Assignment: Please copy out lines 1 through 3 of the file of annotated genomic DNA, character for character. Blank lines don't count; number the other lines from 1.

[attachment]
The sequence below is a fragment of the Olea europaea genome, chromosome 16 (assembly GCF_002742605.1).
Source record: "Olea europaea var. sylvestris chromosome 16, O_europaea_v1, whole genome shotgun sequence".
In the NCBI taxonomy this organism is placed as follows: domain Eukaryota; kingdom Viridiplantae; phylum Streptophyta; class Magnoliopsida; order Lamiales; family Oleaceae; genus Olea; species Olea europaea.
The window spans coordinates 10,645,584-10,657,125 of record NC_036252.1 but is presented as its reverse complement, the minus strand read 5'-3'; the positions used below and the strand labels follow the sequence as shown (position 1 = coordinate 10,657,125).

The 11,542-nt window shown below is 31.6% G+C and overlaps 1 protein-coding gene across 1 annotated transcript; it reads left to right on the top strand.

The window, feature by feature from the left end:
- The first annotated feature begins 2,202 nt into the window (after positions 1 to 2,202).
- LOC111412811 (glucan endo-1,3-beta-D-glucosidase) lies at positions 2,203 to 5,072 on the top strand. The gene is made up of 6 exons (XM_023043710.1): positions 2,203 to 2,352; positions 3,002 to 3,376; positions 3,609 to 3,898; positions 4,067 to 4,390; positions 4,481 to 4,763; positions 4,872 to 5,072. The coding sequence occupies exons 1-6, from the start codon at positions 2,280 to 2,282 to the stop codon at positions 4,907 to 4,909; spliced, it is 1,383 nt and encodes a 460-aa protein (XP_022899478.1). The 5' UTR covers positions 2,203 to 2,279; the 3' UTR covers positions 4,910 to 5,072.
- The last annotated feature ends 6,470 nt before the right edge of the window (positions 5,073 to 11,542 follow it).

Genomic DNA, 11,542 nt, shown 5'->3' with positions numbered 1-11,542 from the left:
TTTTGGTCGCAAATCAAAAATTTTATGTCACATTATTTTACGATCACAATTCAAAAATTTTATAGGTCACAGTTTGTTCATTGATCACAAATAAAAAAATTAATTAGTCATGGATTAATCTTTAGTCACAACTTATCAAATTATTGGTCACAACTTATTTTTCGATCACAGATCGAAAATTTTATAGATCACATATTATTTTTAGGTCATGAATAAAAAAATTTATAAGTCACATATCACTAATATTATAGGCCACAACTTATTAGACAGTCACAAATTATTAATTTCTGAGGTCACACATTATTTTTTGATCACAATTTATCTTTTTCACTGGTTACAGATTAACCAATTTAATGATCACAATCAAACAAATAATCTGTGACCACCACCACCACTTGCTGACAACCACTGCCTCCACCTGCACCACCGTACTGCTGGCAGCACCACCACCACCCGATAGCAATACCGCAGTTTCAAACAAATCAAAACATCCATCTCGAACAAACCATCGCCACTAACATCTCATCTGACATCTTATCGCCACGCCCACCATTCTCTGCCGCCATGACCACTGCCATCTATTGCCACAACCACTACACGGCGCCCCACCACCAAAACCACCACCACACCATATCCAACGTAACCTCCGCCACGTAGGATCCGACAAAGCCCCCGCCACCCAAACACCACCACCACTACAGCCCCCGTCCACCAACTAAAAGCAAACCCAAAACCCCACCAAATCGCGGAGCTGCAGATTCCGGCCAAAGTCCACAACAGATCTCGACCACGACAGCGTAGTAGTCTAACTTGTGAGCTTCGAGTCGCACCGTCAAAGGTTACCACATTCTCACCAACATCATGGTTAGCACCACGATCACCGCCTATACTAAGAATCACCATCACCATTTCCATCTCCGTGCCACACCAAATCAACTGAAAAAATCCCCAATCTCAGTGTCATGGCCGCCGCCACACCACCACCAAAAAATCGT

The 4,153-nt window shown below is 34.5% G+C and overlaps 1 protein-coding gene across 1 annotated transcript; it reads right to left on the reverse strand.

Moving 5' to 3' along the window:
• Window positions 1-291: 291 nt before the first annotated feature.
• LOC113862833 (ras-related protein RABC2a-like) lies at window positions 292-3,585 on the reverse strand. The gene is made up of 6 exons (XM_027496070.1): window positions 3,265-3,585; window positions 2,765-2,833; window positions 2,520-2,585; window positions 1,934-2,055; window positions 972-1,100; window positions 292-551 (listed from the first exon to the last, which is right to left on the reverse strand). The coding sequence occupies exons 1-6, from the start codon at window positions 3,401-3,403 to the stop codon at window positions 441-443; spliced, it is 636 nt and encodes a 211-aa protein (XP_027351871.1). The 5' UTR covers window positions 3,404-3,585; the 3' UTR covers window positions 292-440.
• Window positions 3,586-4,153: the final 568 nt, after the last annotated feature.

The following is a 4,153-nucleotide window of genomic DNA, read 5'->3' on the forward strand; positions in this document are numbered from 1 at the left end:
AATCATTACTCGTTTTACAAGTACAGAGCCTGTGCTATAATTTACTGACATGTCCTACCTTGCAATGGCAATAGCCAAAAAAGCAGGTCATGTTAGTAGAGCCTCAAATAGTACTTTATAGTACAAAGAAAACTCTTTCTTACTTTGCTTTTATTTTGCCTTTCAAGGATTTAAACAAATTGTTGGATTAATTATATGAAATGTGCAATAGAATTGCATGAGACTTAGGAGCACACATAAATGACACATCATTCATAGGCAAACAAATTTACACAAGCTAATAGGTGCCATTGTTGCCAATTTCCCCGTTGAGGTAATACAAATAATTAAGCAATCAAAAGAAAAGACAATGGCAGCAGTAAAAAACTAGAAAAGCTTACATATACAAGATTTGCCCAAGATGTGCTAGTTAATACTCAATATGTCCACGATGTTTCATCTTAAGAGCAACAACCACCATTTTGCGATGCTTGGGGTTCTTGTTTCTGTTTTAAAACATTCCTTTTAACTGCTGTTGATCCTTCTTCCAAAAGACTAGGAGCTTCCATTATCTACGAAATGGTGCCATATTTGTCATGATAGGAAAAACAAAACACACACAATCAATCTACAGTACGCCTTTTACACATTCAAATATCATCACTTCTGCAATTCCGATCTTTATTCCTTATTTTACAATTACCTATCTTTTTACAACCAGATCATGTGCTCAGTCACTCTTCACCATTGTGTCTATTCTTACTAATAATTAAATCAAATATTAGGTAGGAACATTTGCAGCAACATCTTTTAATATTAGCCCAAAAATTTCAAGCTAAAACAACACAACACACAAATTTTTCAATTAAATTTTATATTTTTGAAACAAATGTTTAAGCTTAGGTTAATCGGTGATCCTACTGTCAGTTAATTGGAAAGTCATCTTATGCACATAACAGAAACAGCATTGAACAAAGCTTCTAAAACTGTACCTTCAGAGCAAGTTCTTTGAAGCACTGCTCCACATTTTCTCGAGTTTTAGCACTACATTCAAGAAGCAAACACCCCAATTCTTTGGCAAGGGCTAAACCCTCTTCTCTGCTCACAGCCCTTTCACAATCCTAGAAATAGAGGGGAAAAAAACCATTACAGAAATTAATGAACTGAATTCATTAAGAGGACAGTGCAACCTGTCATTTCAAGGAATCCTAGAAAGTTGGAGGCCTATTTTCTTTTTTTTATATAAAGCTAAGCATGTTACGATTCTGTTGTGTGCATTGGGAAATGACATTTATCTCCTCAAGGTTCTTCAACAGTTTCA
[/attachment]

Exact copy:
The sequence below is a fragment of the Olea europaea genome, chromosome 16 (assembly GCF_002742605.1).
Source record: "Olea europaea var. sylvestris chromosome 16, O_europaea_v1, whole genome shotgun sequence".
In the NCBI taxonomy this organism is placed as follows: domain Eukaryota; kingdom Viridiplantae; phylum Streptophyta; class Magnoliopsida; order Lamiales; family Oleaceae; genus Olea; species Olea europaea.